The revitalising sparkle has left summer. It is about maturing now. That is why I like pickles so much. The vinegar adds the bit of zing which got lost. Recipes for the peaches and coffee beets on this weeks menu I found in the very inspiring ‘Smoke and Pickles’ by Edward Lee.

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Preparing for next weeks Welsh cultural festival Gwyl Arall I talked to Carwyn Jones, who set himself the challenge to live of the land and the sea for a year. While I am jubilating the abundance of vegetable and fruit produce, for Carwyn these are difficult months. There is not much to hunt and fish for. He’s trying hard to catch that shyest of fishes, sea trout. Although there is an element of sport, achieving the catch, it is mostly about becoming one with nature, feeling almost what the trout is doing, and simulating with your ‘fly’ the movement of small fish it is hungry for.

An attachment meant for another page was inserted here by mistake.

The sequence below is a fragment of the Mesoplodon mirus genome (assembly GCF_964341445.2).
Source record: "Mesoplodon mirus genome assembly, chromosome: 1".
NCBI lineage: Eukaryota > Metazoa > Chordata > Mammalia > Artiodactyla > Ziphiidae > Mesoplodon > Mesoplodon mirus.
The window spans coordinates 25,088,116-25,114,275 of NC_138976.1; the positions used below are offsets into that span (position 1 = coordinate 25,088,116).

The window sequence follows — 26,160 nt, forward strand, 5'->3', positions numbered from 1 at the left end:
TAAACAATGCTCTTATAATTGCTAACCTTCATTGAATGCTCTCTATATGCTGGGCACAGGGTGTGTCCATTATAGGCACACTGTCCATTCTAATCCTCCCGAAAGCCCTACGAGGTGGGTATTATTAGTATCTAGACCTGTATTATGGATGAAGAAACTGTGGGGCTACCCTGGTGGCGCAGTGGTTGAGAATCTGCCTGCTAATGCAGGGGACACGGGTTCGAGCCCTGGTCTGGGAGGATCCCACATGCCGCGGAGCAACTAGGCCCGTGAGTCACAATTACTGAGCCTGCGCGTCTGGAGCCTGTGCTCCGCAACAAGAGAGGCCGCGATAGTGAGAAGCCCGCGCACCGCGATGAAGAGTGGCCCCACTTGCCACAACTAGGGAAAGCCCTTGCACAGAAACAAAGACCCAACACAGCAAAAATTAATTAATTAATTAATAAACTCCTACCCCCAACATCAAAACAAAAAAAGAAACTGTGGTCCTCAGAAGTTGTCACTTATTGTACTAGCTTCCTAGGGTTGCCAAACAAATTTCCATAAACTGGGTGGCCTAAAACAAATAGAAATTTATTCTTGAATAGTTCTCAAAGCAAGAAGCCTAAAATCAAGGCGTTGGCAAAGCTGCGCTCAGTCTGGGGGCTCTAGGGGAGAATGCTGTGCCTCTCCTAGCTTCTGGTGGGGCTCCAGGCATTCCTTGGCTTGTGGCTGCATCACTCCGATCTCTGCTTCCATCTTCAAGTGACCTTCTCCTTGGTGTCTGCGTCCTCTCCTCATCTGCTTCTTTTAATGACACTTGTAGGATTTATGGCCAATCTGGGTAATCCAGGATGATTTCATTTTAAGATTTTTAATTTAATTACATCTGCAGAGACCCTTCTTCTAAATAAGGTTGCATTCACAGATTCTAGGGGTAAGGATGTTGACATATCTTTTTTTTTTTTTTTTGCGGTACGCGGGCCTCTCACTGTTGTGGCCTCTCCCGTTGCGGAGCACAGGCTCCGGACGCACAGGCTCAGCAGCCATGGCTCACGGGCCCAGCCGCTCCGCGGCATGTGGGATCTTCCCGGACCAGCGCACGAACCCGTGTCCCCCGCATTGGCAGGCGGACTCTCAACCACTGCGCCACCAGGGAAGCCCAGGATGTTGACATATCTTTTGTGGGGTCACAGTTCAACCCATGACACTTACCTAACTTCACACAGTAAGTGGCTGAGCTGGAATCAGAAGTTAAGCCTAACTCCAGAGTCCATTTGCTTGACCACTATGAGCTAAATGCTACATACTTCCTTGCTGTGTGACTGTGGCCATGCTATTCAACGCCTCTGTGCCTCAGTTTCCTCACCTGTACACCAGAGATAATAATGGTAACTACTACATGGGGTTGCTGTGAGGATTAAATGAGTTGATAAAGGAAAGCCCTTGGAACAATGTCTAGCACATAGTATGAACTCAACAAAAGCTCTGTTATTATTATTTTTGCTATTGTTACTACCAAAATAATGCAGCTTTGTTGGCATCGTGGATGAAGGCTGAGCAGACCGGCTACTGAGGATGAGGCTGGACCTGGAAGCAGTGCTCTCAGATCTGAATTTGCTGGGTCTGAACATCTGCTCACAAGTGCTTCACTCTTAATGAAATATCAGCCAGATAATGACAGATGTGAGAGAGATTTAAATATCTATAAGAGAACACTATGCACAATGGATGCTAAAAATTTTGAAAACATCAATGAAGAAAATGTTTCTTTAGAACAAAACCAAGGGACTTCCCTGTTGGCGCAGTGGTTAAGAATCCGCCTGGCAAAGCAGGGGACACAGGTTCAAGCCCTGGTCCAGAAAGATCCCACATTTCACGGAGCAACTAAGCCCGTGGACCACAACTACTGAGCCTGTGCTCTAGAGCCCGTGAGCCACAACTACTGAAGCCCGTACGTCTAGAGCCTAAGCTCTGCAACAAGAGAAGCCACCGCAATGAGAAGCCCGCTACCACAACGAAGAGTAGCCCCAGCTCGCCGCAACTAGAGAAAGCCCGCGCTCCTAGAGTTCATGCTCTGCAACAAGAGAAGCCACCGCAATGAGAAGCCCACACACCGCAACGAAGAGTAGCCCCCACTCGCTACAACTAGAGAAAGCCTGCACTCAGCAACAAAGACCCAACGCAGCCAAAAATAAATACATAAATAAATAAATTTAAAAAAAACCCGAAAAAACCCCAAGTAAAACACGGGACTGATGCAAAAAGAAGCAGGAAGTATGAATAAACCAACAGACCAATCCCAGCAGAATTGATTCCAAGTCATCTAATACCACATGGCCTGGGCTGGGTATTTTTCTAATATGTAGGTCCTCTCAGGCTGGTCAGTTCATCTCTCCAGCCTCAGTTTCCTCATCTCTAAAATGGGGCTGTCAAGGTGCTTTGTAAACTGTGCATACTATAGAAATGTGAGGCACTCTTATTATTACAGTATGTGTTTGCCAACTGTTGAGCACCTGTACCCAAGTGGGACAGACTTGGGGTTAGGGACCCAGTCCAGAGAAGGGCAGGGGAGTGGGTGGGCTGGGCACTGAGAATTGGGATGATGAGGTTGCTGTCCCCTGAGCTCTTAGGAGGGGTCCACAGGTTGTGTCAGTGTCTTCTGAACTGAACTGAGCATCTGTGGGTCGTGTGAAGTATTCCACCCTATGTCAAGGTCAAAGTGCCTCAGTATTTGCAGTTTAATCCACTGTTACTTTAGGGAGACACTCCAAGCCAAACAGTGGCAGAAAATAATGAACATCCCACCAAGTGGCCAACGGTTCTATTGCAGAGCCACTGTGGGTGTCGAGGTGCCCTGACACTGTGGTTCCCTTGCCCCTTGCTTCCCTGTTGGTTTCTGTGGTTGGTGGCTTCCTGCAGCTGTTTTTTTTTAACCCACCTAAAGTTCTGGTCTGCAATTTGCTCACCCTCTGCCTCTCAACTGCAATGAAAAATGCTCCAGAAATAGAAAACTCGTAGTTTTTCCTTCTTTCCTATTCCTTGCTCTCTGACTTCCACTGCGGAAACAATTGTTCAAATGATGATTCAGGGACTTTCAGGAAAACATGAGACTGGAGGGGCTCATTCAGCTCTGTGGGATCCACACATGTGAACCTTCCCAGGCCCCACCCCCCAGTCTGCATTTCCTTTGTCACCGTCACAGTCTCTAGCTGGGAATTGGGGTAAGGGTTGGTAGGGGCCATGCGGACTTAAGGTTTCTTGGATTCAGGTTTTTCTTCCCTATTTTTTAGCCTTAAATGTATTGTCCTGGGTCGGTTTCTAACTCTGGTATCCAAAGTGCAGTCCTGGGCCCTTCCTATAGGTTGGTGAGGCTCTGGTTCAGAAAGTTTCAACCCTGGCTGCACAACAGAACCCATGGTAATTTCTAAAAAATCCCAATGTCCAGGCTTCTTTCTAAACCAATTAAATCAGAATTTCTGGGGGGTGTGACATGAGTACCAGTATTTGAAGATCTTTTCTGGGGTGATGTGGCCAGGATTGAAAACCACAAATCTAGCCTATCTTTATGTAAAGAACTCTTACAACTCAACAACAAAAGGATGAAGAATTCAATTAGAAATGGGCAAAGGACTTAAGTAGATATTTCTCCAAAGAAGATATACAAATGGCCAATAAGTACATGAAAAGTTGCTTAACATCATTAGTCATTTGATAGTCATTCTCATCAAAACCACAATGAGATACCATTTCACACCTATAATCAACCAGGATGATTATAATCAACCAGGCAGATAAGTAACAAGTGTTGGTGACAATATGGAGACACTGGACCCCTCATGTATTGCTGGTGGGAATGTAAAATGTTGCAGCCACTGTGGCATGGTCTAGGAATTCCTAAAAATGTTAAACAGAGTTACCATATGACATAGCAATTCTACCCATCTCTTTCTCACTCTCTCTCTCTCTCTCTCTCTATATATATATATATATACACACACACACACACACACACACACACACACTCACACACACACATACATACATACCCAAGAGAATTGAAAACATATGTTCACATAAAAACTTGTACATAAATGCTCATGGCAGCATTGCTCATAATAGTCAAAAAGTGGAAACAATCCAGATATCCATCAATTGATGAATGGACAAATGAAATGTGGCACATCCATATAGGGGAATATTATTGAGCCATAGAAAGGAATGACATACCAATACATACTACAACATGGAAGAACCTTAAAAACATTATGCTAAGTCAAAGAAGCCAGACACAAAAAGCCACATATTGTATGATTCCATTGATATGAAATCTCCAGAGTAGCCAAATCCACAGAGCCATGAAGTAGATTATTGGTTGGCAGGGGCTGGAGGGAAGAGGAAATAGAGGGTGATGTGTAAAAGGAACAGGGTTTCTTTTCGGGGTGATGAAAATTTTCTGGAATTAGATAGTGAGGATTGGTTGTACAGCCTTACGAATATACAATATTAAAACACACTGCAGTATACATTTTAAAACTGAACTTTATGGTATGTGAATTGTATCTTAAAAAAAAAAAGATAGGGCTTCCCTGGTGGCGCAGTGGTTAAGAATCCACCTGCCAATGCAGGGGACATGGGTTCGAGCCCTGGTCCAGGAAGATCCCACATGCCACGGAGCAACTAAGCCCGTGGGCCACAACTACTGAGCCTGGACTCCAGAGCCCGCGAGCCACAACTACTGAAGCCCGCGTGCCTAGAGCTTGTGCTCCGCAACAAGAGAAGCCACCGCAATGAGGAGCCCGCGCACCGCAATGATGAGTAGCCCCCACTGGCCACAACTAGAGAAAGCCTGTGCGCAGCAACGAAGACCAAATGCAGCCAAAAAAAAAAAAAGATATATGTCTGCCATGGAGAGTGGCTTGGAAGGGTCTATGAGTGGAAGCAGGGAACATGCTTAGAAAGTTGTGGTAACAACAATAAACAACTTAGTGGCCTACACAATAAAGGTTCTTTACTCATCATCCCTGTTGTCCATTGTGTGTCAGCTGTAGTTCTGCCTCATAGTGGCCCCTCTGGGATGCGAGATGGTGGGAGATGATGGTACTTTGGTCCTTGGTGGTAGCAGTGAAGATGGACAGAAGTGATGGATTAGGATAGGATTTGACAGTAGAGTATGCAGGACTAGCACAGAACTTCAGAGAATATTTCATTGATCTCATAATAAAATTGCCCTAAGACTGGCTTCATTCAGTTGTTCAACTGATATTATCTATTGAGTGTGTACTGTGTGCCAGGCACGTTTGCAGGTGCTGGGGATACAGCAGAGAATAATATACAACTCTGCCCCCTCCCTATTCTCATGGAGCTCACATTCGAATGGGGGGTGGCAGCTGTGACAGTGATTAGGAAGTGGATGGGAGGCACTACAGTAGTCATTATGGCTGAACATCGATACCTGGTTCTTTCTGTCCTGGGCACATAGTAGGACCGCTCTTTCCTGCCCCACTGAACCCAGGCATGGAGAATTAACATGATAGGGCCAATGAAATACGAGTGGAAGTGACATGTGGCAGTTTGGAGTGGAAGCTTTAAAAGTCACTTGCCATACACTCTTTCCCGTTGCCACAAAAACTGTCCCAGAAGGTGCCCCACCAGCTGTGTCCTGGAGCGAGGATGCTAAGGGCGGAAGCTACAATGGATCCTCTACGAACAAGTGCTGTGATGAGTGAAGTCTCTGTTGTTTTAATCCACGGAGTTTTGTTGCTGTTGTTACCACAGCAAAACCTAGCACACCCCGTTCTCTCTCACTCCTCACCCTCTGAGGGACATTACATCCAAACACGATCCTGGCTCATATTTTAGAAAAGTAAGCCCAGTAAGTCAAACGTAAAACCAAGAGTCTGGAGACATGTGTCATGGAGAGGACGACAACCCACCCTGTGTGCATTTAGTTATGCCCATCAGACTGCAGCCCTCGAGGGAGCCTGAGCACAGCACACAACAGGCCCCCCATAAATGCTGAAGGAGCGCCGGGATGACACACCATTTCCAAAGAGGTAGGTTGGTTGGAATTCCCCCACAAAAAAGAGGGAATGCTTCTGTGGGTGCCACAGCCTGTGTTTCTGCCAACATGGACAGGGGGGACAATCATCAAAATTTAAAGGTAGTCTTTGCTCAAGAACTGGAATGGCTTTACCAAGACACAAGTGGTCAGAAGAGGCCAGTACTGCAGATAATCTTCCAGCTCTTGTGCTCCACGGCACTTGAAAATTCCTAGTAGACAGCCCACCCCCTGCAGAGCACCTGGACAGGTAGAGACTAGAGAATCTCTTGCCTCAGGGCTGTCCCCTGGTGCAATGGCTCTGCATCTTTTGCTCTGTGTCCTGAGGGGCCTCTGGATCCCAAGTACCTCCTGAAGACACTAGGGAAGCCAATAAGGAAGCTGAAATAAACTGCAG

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If you eat it, you have to be able to kill it, is Carwyns  motto. When you kill an animal for meat, it should be done with respect. That is the word which ressonates with me most. Cooking is not an art, sport or nutritional necessarily action, but paying respect to what nature is giving you. Your way of saying ‘I love you too ‘ to the earth and all what it is providing you with.

The Flavour of Life

A Dutch farm menu this week.
Dutch  Farm Salad with Cheese and/or Cured Sausage and Buttermilk Dressing
Dutch Beef Burger with Fried Liver Sausage and Mustard
White Asparagus with Egg and Lime Tree Blossom Sauce